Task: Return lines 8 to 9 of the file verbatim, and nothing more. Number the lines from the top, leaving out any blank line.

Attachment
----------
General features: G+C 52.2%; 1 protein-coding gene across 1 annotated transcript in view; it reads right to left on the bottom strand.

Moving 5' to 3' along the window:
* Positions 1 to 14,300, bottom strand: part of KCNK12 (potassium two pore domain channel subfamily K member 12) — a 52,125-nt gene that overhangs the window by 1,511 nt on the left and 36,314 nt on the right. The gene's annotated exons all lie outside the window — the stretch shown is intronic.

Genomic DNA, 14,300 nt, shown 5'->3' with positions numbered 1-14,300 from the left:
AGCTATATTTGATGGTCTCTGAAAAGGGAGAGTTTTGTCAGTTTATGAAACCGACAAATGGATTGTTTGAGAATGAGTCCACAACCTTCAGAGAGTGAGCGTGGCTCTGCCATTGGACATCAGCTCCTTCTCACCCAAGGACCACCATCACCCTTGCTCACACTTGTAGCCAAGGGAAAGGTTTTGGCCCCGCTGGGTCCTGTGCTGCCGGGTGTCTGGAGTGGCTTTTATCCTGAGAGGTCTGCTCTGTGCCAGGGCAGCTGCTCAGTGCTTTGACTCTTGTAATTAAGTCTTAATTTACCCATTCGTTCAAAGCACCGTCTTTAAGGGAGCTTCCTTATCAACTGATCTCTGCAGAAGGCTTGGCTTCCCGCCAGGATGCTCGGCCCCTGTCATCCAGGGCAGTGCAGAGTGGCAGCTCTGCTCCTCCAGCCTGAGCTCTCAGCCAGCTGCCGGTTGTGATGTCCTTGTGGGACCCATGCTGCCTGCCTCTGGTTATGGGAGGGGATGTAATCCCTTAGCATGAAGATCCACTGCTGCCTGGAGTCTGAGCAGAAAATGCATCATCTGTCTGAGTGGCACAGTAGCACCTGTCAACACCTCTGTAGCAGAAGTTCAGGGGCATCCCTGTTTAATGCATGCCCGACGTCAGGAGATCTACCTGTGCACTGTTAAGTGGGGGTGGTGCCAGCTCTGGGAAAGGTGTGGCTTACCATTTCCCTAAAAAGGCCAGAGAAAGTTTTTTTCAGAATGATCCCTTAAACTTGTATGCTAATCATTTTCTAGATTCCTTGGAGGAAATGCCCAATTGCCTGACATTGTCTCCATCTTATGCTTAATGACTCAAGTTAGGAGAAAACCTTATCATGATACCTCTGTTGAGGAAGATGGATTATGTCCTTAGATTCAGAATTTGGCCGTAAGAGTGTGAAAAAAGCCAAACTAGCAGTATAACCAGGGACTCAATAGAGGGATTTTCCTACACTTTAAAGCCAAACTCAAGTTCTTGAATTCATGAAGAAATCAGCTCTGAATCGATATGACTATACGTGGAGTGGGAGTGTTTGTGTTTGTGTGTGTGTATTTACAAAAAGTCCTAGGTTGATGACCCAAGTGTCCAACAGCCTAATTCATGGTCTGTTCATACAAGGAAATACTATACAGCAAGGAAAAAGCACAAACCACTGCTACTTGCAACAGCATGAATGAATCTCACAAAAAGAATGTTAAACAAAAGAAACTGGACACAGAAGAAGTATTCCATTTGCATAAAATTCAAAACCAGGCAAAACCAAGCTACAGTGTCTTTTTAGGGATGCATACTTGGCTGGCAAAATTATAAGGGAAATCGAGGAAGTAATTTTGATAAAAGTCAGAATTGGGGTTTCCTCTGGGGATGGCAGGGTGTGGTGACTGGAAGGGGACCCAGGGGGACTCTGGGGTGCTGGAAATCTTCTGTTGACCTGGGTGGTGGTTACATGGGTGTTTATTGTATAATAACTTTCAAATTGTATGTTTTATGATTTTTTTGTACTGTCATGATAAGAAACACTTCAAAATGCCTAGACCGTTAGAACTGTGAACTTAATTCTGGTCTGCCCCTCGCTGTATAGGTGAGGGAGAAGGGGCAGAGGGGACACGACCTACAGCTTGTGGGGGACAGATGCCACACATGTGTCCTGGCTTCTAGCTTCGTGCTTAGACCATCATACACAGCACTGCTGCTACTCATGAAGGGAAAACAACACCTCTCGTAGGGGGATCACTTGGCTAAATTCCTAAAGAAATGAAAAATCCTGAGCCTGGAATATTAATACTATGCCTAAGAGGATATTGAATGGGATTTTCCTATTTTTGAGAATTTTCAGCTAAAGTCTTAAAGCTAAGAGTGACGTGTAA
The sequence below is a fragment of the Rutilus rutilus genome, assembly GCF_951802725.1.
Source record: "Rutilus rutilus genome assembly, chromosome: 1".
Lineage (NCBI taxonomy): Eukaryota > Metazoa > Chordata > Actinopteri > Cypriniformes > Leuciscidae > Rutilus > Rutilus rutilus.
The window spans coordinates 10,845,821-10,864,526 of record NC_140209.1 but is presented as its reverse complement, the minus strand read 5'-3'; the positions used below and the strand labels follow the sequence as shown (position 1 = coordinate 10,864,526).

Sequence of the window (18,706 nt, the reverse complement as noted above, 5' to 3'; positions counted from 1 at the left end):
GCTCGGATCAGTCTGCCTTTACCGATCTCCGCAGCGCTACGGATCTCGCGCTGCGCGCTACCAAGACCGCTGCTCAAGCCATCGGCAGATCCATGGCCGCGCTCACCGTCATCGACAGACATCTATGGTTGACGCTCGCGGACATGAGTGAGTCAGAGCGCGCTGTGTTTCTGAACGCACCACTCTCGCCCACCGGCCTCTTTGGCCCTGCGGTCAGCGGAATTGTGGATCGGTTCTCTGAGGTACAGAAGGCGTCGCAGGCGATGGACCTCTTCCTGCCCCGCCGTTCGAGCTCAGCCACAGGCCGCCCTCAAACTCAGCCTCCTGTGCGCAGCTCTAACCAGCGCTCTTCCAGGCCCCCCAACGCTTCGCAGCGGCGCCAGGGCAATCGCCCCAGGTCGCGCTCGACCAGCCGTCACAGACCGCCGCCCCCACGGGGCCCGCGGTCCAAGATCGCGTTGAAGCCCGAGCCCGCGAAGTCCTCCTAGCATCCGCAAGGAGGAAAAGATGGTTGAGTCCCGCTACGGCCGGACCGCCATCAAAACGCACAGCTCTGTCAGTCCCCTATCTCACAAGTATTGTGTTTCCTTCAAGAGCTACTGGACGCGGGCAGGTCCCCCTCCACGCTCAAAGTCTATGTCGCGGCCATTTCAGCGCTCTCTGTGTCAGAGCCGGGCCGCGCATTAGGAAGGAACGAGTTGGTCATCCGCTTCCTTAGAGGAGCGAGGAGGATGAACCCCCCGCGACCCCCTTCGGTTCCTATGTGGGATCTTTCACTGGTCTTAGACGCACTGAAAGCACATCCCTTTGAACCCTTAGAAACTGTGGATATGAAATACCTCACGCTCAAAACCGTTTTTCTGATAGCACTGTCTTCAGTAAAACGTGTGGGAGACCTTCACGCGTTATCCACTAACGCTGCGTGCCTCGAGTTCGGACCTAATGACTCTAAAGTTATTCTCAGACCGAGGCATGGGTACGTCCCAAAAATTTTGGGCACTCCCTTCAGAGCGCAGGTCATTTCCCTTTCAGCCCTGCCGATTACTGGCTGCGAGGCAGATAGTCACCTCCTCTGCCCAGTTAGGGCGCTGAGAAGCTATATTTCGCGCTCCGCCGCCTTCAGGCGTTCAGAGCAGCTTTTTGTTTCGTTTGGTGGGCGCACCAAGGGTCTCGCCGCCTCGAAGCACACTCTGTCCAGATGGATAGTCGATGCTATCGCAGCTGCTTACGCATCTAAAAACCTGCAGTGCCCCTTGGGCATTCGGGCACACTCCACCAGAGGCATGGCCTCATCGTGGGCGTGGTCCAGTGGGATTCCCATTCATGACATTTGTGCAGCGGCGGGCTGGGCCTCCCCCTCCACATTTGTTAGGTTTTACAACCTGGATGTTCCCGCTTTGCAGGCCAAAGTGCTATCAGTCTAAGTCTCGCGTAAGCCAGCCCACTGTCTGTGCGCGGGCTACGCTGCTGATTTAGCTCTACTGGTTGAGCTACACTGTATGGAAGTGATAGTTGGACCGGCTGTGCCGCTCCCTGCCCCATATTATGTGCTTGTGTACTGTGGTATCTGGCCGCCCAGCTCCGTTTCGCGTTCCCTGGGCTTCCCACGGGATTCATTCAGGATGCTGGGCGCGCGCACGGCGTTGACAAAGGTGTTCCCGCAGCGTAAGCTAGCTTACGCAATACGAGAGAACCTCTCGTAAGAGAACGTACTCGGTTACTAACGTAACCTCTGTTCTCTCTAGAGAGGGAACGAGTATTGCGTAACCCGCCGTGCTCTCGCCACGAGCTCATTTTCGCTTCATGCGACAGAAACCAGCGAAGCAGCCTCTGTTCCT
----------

Lineage (NCBI taxonomy): Eukaryota > Metazoa > Chordata > Actinopteri > Cypriniformes > Leuciscidae > Rutilus > Rutilus rutilus.
The window spans coordinates 10,845,821-10,864,526 of record NC_140209.1 but is presented as its reverse complement, the minus strand read 5'-3'; the positions used below and the strand labels follow the sequence as shown (position 1 = coordinate 10,864,526).